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How big are fossil fuel subsidies?

"For every $1 spent to support renewable energy, another $6 are spent on fossil fuel subsidy and only 8 per cent of the money spent on fossil-fuel consumption subsidies reaches the poorest 20 per cent."

IEA, World Energy Outlook 2015

The International Energy Agency (IEA) estimates  that Fossil-fuel subsidies were around $490 billion in 2014, but would have been $610 billion without reforms that have been enacted since 2009. This is based on the gap between what consumers pay and the actual cost of supply, but doesn’t consider the environmental and health costs.

The OECD calculates that direct budgetary support and tax expenditure for fossil fuel consumption and production in OECD countries amounted to $50-90bn annually between 2005 and 2011.

A recent report by an IMF working group estimates that the total cost of subsidies for fossil fuels, including direct subsidies and the environmental and health costs their use imposes were $4.9 trillion (6.5 per cent of global GDP) in 2013. In addition to reducing emissions, the IMF calculates that eliminating these subsidies in 2015 could raise government revenue by $2.9 trillion and cut premature air pollution deaths by more than half. The IMF’s calculation methodology is much broader and more inclusive and differs widely from other organisations.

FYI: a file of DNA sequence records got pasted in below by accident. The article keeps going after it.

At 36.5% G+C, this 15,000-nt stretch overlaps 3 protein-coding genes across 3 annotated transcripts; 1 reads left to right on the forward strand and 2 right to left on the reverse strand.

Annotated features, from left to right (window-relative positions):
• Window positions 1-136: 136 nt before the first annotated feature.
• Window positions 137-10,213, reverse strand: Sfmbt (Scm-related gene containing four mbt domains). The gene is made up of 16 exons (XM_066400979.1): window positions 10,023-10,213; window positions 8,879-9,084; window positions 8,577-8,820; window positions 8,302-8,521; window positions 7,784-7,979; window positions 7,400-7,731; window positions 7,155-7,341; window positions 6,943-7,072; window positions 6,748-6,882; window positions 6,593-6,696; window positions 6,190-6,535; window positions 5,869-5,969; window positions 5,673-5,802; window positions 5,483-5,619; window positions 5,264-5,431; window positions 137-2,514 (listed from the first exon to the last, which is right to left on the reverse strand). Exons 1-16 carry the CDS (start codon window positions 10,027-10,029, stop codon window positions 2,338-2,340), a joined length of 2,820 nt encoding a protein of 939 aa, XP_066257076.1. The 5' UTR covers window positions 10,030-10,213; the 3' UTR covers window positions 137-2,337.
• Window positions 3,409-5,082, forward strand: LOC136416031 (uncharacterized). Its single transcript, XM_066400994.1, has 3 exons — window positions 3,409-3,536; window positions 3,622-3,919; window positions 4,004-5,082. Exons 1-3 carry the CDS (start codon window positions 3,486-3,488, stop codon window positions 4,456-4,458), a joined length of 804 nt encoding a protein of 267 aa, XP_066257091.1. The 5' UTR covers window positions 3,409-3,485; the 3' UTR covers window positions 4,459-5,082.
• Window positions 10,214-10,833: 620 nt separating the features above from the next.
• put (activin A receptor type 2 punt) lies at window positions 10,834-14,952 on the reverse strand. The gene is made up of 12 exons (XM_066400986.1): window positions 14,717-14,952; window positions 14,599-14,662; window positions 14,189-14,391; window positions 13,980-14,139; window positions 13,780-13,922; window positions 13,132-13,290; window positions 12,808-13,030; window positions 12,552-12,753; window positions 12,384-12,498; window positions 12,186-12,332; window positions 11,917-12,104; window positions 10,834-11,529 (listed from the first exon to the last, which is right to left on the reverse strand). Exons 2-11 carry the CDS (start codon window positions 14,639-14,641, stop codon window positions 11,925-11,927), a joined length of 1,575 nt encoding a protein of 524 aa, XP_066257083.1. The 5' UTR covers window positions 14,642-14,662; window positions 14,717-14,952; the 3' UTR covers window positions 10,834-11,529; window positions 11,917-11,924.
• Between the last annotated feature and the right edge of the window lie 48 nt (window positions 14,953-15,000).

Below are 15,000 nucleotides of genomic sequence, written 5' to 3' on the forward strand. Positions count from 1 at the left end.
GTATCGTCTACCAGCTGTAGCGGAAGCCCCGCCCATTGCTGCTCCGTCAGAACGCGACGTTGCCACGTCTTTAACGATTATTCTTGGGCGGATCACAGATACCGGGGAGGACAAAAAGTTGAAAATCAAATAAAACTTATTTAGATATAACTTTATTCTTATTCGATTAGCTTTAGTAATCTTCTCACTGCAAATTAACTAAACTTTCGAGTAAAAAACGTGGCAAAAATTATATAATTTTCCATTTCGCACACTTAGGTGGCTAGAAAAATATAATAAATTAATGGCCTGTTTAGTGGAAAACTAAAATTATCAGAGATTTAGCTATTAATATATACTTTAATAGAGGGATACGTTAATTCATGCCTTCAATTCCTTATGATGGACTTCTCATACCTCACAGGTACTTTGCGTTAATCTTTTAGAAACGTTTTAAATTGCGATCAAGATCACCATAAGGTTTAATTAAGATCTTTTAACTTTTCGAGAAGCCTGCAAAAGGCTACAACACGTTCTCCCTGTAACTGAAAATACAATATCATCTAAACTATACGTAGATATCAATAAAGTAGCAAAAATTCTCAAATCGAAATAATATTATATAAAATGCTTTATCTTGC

Although it is important to note that the IMF, IEA and OECD do not define subsidies in the same way and hence the estimated costs from subsidies vary significantly. The Friends of Fossil Fuel Subsidy Reform (FFFSR) estimate that globally governments spend $400-600 billion a year to keep domestic prices for oil, gas and coal products artificially low. The most important message is that the costs are high and that the elimination of subsidies would have a net positive impact on the reduction of GHG emissions and pollution.

Contact

Eliot Whittington, Programme Director, Policy